How to endure the Winter..

31 March 2021

Still Slimbridge

So.. here I am.. writing this new blog whilst sitting on the fixed bed in the back of Ruby, nice and cosy. It is shocking rain outside and very, very windy. Bizarrely this is quite comforting and perhaps feels like sticking my middle finger up to the weather… ‘I am still here, warm and dry..so do your worst!’

 This is the first blog for over two months as, to be honest, due to the nasty Covid19 we have not done a lot. Certainly nothing exciting-so be prepared to be sleeping by the second paragraph!. 

Michelle commentates around a lap of the Campsite

We are still in the same place, same campsite, same county, same motorhome… though a different pitch. Wahey. Moving house is really easy when you have wheels. Occasionally we decided to start Ruby up and drive several times around the site (in different directions to stop getting dizzy)- total distance for one lap is about 400metres but it gets the engine oil warmed up, brakes polished slightly and tyres rotating (who needs square wheels!).

We decided in mid February that as the winter was moving on and the wind direction was forecast to change direction that we could move to another of the 80+ available pitches on-site. We moved from the the hedge protecting us from the prevailing South West winds and slid across (for those of you in need of detail…. from pitch 45 to pitch 40….). We now have a view across a field of sheep and at the time of writing we are expecting the pitter patter of tiny hoofs. We did sidle back to pitch 45 the other week for a few days as a storm made us scared and we needed to tuck back behind the hedge. We do love it here. Really.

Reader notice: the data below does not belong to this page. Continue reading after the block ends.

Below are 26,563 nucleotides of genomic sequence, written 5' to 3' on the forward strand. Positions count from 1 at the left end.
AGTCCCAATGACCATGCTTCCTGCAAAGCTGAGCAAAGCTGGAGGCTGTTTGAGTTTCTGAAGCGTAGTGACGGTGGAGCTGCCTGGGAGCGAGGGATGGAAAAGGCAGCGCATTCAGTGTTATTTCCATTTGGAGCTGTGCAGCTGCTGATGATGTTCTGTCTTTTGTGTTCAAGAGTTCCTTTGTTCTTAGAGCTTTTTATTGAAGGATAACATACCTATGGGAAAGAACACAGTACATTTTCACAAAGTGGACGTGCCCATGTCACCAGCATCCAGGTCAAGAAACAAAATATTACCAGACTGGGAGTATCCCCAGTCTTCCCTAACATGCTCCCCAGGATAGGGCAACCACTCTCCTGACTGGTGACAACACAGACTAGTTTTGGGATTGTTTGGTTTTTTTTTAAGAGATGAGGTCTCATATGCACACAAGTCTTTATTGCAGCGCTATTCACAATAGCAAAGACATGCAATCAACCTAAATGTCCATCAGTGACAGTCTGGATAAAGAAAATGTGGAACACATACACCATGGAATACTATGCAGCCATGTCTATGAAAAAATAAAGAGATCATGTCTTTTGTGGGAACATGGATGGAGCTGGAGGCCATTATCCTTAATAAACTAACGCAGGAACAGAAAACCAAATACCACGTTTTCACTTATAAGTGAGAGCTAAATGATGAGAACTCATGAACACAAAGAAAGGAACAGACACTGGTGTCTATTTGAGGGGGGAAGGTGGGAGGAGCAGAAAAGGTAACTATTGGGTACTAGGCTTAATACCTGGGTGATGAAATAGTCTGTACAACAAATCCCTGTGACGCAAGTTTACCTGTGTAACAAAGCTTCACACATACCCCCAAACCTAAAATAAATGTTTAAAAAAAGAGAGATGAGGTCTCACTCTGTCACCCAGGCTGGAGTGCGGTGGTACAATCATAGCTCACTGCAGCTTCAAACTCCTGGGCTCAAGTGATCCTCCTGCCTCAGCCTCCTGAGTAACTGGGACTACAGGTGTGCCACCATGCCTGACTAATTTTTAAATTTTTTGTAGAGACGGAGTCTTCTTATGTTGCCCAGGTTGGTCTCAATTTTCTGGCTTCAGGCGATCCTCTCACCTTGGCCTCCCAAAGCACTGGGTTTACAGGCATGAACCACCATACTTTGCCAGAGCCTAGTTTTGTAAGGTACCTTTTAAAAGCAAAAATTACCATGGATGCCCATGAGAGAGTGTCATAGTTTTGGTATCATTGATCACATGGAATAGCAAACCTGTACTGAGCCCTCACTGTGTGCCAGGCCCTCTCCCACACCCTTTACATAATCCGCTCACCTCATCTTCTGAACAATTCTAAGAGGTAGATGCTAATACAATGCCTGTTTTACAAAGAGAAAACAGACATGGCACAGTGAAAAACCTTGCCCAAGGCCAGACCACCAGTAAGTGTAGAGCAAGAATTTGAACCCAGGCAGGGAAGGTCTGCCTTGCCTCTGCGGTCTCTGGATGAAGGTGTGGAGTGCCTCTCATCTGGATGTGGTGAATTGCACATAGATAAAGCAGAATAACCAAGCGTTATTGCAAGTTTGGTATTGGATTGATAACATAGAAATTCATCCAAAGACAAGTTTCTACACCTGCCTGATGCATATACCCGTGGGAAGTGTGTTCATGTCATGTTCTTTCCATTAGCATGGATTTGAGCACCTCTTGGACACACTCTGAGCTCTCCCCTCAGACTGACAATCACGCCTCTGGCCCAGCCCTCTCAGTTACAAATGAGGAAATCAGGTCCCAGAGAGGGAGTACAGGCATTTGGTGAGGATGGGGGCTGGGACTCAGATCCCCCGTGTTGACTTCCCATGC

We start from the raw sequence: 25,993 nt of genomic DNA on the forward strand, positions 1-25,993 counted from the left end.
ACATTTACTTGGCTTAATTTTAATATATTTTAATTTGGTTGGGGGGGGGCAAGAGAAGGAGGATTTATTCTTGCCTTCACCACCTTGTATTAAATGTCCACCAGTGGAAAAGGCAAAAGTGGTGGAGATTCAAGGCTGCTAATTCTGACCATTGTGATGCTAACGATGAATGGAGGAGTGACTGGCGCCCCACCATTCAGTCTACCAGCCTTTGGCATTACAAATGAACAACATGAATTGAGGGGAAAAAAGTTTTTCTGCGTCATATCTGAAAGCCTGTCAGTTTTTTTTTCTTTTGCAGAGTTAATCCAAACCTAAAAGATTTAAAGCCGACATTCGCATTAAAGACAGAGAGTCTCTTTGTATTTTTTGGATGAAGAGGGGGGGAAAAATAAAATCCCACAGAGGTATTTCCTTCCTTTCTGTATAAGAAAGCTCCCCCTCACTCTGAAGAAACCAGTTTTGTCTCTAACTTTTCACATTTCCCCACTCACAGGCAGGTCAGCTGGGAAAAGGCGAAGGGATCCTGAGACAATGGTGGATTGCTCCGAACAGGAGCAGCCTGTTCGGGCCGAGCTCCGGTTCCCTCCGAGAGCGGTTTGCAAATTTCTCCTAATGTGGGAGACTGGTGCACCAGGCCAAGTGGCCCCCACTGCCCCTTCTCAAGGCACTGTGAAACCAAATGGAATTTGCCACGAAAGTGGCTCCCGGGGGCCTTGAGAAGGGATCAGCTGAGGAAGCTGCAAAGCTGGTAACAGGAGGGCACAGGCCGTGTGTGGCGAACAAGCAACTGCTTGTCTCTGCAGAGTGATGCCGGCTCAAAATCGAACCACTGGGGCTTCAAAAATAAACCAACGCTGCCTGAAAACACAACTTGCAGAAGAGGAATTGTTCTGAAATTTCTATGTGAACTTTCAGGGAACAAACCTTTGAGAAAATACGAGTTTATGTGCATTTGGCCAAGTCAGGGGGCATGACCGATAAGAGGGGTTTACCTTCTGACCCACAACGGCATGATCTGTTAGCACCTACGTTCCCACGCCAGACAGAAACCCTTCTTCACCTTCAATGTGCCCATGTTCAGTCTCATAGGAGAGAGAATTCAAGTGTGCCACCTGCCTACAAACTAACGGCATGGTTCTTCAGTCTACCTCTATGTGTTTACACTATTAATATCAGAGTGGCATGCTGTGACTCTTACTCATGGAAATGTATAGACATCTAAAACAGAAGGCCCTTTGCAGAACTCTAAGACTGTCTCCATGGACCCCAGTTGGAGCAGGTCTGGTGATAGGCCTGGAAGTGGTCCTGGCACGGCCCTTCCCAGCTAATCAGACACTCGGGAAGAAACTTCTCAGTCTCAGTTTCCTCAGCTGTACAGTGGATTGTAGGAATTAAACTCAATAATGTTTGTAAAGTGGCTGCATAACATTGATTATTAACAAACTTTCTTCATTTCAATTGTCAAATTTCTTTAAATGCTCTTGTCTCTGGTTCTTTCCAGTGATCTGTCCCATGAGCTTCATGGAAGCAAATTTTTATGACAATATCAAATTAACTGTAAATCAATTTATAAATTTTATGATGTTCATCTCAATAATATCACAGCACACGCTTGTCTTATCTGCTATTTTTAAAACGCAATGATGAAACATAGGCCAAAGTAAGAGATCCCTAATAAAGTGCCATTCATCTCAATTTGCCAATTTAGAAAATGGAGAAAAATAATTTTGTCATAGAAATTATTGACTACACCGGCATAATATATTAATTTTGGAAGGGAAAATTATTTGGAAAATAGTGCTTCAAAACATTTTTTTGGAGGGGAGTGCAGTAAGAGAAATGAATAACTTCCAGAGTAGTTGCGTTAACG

We do appreciate that in future months and years we will look back fondly. Especially now that the spring weather is upon us. In reality this weather has not been too horrendous in the last month. 

How many times will you have a huge field – or two fields in this case- to yourself to share with nothing but birds and .. well just birds really? We even have the nice campsite owners turn up and cut the grass on our lawns every week which is kind. BUT we have been here for four months. ‘Help..! Let us out Boris..!’